Merl Reagle—an inspiration, friend, and crossword legend in the pre-Shortzian and Shortz eras—died unexpectedly today at the age of 65.
My first introduction to Merl was in the movie Wordplay, which I originally saw when I was ten. It was amazing watching him construct a puzzle by hand, and I couldn't wait to build one myself! I presented what was probably my very first crossword as my fifth-grade "affinity project" and in the upper lefthand corner wrote: "Source of information: Wordplay movie."
Four and a half years later, I met Merl in person at the 2012 American Crossword Puzzle Tournament, which was my first ACPT. He was so nice—even though he was a huge crossword celebrity, he was still excited to talk to me about everything crosswords! I remember buying one of Merl's books that year, which he inscribed "To David—No speed solving!" He made a mini-crossword out of BEST/WISHES and then graced the book with his signature. Merl's crossing of BEST and WISHES inspired me to autograph things in a similar way: by crossing DAVID and STEINBERG at the I. I've seen Merl at many other tournaments since then, and it's hard to envision a tournament without him. I always went up to Merl each time to tell him which crossings in his tournament puzzles gave me fits, and he would just laugh and tell me to keep solving!
|Merl and me at the 2012 ACPT.|
But perhaps my clearest memory of Merl was at a lunch we had when he came to give a talk Loyola Marymount University in Los Angeles. I had a Latin convention the day of his talk and so couldn't go see him (though luckily my parents went and recorded the entire thing for me!), but we arranged to meet at Louise's Trattoria, one of his favorite restaurants in the Larchmont Village area. I was thrilled to have a chance to sit down with him and trade stories about the pre-Shortzian era, constructors, editors, and the future of crosswords. Always entertaining, Merl didn't pull any punches about anything and told me he hated the project's name, which he felt should have been something like "The Early New York Times Crossword Project"! It was an absolutely delightful couple of hours, and he told me to come have lunch with him again if I was ever in Florida—"any place, any time!" At the end of the meal, we had an anagram face-off—if my memory serves me correctly, we were pretty even, until I somehow managed to stump him at the end. On the way back to our cars, we passed a street called Lucerne, so I challenged Merl to anagram LUCERNE + A . . . and finally got him! That said, Merl is and always will be the anagram master, and I'm sure he would've stumped me many times over if we'd continued playing.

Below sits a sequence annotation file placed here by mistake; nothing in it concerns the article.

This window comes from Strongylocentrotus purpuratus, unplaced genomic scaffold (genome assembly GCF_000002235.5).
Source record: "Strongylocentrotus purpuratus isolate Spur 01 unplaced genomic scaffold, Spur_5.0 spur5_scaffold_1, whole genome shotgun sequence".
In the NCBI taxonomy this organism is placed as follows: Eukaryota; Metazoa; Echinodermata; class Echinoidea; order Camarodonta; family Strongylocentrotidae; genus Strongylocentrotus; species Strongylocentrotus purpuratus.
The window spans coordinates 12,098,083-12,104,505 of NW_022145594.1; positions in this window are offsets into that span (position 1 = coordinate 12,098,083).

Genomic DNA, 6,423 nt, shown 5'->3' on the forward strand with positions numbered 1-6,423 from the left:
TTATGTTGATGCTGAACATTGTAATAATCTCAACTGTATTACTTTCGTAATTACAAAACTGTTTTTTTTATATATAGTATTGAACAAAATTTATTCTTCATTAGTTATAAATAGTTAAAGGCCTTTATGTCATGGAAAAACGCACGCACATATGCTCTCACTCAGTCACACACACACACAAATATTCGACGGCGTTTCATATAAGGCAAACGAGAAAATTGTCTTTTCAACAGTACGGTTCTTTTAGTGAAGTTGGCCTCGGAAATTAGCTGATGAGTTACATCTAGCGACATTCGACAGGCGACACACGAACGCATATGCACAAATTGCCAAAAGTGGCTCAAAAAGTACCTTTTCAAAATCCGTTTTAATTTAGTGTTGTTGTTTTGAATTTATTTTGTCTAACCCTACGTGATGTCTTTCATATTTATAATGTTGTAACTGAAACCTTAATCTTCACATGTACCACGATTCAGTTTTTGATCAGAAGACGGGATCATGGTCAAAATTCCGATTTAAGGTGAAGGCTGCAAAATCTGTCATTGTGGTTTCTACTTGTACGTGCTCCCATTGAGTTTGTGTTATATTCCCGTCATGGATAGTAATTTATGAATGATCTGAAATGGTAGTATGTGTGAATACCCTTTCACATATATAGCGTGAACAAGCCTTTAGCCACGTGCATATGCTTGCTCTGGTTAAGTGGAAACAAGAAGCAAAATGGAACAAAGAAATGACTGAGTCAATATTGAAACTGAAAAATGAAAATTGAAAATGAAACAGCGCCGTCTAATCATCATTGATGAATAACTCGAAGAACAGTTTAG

|Me and Merl at Louise's Trattoria in 2013.|
In addition to being an incredible wit, Merl was also one of the kindest people I've ever met. He went out of his way to congratulate me about several of my New York Times and Los Angeles Times crosswords—it was always such a thrill to receive an e-mail from him!
I'm going to miss you a lot, Merl. And I hope wherever you are now has a large supply of graph paper!